The victors of this information dominated world would be those who can pick the right sources and prioritize the information leads properly. Others, even with the same or better intellectual capabilities, need to develop more ekaagratha (concentration power)..

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Back!

Posted by Girish Krishnan on June 16, 2008

Finally i believe the writers bloc has moved away, kick starting my hopes to blog at least 15 posts a month.

I could be like an injured player, who has to put in more efforts to excel when he comes back after a gap. Great players come back better than they were before the break, and more aware of their limitations.

I hope to improve this time as well; to excel in writing has been a cherished dream, but dreams don’t get realized without the effort.  Ideas and thoughts are blunt when they are born; and growing them up feels great when you have a lot of support!

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Track your diet with Yahoo!

Posted by Girish Krishnan on January 29, 2008

It is that time of the year to really start working out. Like many folks, loosing weight was that part of my new year resolution which hasn’t been given much importance and that is showing. A wedlock and few lunch invites later, my weight has shot up by 5 kgs!!  The time of the hour is sarcasm and a daily reminder of the excess flab i carry!

Looks like there is a rescuer after all – Check out the posting at this Yahoo! blog.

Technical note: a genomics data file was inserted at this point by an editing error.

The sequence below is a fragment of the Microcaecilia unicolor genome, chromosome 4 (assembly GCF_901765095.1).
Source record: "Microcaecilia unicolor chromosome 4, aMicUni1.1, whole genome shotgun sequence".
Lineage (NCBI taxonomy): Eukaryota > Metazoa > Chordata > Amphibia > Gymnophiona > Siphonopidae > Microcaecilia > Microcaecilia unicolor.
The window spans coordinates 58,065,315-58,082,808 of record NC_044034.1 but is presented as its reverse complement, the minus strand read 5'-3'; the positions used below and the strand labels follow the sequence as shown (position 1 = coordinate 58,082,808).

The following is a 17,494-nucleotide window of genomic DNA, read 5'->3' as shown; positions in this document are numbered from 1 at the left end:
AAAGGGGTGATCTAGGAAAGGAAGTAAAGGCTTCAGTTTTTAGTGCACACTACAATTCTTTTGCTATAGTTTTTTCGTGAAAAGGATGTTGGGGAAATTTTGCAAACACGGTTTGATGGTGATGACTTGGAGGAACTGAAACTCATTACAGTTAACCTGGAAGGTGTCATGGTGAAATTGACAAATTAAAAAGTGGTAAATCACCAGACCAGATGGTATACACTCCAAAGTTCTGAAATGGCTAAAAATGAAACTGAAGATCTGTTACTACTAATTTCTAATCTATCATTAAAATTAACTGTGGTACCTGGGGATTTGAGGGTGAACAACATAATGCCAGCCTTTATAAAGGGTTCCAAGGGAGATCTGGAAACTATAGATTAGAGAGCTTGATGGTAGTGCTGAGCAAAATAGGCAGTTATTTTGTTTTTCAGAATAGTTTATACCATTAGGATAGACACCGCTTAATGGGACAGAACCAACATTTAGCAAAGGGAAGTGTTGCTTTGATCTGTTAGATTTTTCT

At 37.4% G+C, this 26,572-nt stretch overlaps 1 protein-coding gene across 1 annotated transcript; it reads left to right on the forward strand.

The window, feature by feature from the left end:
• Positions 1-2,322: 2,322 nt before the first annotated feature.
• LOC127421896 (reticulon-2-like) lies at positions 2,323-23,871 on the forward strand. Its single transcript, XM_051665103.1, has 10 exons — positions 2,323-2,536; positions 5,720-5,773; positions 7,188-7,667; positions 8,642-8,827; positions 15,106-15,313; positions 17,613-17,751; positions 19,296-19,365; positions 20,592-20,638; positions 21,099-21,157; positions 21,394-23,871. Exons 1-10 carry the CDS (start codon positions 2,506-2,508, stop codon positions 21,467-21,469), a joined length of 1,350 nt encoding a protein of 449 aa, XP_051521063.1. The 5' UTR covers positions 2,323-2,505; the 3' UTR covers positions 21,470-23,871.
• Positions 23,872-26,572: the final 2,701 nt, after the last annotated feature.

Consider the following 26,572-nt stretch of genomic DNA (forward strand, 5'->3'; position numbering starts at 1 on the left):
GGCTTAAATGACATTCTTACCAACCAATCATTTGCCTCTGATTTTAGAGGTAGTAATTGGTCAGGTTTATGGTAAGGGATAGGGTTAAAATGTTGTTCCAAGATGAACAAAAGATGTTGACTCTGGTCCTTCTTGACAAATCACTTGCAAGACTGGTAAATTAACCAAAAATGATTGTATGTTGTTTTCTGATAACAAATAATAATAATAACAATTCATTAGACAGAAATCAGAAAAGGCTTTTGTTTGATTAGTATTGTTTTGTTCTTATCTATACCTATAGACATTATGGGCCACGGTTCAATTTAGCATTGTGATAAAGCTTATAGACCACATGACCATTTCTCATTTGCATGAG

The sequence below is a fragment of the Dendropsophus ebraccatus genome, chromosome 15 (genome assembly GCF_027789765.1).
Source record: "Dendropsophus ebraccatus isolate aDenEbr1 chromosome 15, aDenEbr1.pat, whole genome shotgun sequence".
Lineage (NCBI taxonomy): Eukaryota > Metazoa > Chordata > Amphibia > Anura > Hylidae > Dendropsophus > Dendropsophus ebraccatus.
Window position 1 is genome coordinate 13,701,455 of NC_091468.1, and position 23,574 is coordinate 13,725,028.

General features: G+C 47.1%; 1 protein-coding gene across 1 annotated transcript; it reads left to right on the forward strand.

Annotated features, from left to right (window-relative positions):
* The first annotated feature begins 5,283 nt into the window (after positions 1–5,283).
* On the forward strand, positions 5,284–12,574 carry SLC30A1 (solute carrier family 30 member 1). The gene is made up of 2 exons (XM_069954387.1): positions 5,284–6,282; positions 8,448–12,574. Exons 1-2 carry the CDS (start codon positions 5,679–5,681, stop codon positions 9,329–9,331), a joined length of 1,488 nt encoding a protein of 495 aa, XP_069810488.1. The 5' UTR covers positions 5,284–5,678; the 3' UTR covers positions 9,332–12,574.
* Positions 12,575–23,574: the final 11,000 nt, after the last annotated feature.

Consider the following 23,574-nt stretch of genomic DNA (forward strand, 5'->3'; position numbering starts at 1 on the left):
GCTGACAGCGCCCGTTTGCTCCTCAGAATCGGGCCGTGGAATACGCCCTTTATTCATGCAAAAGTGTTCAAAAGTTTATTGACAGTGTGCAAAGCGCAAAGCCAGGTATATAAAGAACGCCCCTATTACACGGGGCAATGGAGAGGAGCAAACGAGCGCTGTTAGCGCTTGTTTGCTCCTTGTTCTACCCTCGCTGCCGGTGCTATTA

http://myyblog.com/blog/2008/01/16/diet-tracker-returns/

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ISB confirms its presence in the BIG League!

Posted by Girish Krishnan on January 28, 2008

I was delighted to find a mail from our Dean Dr Rammohan Rao telling us alumni that the latest list of the 100 top Global MBAs in the world released by The Financial Times today ranks ISB at Twenty (20), making it perhaps the youngest institution ever to be ranked among the top business schools in the world. The fact that ISB has been ranked 20th in the first time it participated in rankings is truly commendable. Check out this link – http://rankings.ft.com/global-mba-rankings

 

This is a great news for our country that we have a prestigious institution that is considered among the truly elite class of B-schools of this world. It is important to nurture ISB’s reputation and make sure that going forward the government and politicians don’t do anything silly and ruin all the hard work put into achieving this laurel. We should also track the fast track development of ISB as a world class institution and try to emulate the success in the case of other educational institutes.

Posted in ISB, MBA Info-Sources, Work Life | Tagged: , , , , , | 2 Comments »

Reservation Delta bound to be harmful

Posted by Girish Krishnan on January 10, 2008

The TamilNadu government today justified its policy of providing 69 per cent reservation to the OBCs, ST/SCs and socially and educationally backward classes in the state for admission to educational institutions. (http://www.rediff.com/news/2008/jan/10quota.htm)

Not delving into the issue whether reservation itself is good/bad, the point i want to emphasize is that of change and a society’s ability to adopt it without disruption.

Change will always find resistance. Reservations met with a lot of resistance when they were implemented, now any process of removing them also will meet with a lot of opposition.
This essentially indicates that the smaller the change, the easier it is to implement it – especially when we are not able to predict the exact impact of the change on the society.

Small shocks can be taken by a society but its tough to negotiate the bigger ones as they continue to affect the community adversely for a very long time.
Think about the current situation in Iraq – its still reeling under the aftermaths of Saddam’s attack on Kuwait and probably is one of the reasons for the unrest in the middle-east and emergence of the Al-Qaeda. Did Saddam anticipate all these happenings? The Answer is pretty much evident and is a big NO!